Do successful french macarons really need precise weight measurements


I have no problem with measuring ingredients by weight, in fact, I prefer using a scale; it is much easier. After looking at multiple recipe's for macarons, I have not found a single common ratio in all the recipes. If weight is so important, then clearly the recipes are trying to keep something constant, but I can't seem to figure it out. The sugar to almond ratio varies from 1.66 to 2.5(for the same quantity of egg white), which clearly allows a huge margin of error. Sugar content and almond content also vary a lot(+/- 50g) Assuming that all the recipe lead to a successful macaron, is all the precision really that important?

Note: All the recipes I choose use the french method of making meringue and have a very similar preparation method.

Best Answer

I can tell you that yes, every part of the process, including precise measurement, has really low error tolerance. Do something a bit wrong, and you end up with an edible cookie, which does not resemble a macaron in shape or texture.

My explanation for the different ratios you found is: the really important thing about the ratio is the final moisture content of the batter. Different recipes exist, because there are different ways to reach the same final batter moisture.

  • both sugar and almonds bind moisture from the egg whites. So it isn't enough to look only at the almond:eggwhite ratio. The recipes with more almonds probably use less sugar, if the process is similar.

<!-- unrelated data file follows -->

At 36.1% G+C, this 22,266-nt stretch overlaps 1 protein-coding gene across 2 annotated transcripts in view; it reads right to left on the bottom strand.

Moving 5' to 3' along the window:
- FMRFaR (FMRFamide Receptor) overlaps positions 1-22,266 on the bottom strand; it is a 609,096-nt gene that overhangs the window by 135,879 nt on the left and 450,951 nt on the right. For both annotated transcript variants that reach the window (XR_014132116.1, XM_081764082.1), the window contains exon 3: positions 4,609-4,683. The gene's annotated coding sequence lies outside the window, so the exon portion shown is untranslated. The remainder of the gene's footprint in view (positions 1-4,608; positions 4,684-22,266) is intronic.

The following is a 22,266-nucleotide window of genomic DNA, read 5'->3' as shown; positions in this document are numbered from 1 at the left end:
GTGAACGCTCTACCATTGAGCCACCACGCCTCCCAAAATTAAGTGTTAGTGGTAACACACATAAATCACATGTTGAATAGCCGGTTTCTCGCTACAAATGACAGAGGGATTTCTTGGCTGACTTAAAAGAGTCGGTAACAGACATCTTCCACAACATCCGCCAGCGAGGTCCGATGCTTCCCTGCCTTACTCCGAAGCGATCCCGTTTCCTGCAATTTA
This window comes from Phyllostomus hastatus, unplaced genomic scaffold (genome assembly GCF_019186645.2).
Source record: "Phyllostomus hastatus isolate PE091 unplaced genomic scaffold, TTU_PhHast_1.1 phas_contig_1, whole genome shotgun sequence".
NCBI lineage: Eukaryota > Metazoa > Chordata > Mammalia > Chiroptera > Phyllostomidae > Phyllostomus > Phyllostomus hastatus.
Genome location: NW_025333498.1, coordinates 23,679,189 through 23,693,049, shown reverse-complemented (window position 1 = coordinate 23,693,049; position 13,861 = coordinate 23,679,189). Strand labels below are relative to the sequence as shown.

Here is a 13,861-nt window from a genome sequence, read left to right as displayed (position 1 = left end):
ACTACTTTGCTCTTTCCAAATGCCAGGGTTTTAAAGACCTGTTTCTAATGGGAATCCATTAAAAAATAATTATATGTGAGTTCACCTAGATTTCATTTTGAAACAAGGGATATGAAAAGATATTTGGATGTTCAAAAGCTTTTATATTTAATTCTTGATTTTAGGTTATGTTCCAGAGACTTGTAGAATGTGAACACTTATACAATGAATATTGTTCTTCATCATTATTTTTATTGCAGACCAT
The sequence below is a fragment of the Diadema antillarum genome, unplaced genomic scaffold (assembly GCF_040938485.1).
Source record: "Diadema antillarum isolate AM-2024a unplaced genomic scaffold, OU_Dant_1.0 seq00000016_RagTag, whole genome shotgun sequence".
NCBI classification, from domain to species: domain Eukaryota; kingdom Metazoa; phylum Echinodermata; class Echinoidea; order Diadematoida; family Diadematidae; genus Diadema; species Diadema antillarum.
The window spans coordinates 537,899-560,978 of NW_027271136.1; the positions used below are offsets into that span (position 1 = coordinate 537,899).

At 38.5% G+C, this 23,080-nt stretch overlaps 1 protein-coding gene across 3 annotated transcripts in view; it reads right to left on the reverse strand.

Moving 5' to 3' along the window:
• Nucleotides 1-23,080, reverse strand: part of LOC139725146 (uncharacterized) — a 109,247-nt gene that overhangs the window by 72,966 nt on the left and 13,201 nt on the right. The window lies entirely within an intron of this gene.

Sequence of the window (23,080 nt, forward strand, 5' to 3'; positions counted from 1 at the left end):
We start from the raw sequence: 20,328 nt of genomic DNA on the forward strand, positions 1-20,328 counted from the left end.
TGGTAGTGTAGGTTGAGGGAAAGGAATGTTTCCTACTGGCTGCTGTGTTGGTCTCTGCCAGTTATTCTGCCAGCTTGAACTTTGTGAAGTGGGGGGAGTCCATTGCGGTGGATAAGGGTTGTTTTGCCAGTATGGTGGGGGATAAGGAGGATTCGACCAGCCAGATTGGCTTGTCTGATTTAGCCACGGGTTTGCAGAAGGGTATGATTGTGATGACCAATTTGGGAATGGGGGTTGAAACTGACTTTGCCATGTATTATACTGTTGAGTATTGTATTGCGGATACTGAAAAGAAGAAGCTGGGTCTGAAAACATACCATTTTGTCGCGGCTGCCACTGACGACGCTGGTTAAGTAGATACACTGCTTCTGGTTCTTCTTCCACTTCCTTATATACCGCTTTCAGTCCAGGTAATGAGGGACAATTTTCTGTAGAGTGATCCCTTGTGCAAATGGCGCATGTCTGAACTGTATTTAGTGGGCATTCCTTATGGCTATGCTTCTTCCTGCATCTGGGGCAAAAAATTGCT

• the process itself matters a lot. Making an Italian, French or Swiss meringue will have an influence on the amount of liquid available for the almonds to absorb.
  • almond flour does not have a standard moisture content. If a chef has his almonds cracked daily and processed into flour, they will absorb much less water than if he buys a pack of almond flour at the supermarket.
  • aged eggwhites will behave slightly differently than unaged, some recipes will be written for aged eggwhites and other for fresh ones.
  • finally, not every recipe out there is a good one. It's very possible that a few recipes from your sample will never produce a good macaron.

You are, of course, welcome to try it without the precision. Especially after you have mastered them, you can play around and see if a different recipe gives you a slighlty different texture which you prefer. But if you already have a recipe which is supposed to work, I'd avoid changing anything about it.